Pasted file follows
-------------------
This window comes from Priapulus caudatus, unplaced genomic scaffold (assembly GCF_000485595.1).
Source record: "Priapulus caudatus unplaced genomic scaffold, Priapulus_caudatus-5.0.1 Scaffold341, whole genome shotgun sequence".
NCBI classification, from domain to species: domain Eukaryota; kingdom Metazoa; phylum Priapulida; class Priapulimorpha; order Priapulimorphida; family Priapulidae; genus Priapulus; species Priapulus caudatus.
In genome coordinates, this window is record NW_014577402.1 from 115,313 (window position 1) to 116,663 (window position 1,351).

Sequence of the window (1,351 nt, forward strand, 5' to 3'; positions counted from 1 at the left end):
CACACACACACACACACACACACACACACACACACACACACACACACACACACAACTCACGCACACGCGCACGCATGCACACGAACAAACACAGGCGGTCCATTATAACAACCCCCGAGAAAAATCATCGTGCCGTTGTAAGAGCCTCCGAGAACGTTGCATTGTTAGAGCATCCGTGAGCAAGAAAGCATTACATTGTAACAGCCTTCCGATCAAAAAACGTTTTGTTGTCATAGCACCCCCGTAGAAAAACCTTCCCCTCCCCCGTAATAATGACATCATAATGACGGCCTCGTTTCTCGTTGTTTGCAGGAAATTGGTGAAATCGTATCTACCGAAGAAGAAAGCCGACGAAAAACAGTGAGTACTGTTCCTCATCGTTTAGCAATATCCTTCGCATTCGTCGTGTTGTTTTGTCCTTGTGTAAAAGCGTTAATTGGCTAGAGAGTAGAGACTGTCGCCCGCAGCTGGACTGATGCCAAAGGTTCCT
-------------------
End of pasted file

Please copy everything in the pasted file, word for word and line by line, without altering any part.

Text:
This window comes from Priapulus caudatus, unplaced genomic scaffold (assembly GCF_000485595.1).
Source record: "Priapulus caudatus unplaced genomic scaffold, Priapulus_caudatus-5.0.1 Scaffold341, whole genome shotgun sequence".
NCBI classification, from domain to species: domain Eukaryota; kingdom Metazoa; phylum Priapulida; class Priapulimorpha; order Priapulimorphida; family Priapulidae; genus Priapulus; species Priapulus caudatus.
In genome coordinates, this window is record NW_014577402.1 from 115,313 (window position 1) to 116,663 (window position 1,351).

Sequence of the window (1,351 nt, forward strand, 5' to 3'; positions counted from 1 at the left end):
CACACACACACACACACACACACACACACACACACACACACACACACACACACAACTCACGCACACGCGCACGCATGCACACGAACAAACACAGGCGGTCCATTATAACAACCCCCGAGAAAAATCATCGTGCCGTTGTAAGAGCCTCCGAGAACGTTGCATTGTTAGAGCATCCGTGAGCAAGAAAGCATTACATTGTAACAGCCTTCCGATCAAAAAACGTTTTGTTGTCATAGCACCCCCGTAGAAAAACCTTCCCCTCCCCCGTAATAATGACATCATAATGACGGCCTCGTTTCTCGTTGTTTGCAGGAAATTGGTGAAATCGTATCTACCGAAGAAGAAAGCCGACGAAAAACAGTGAGTACTGTTCCTCATCGTTTAGCAATATCCTTCGCATTCGTCGTGTTGTTTTGTCCTTGTGTAAAAGCGTTAATTGGCTAGAGAGTAGAGACTGTCGCCCGCAGCTGGACTGATGCCAAAGGTTCCT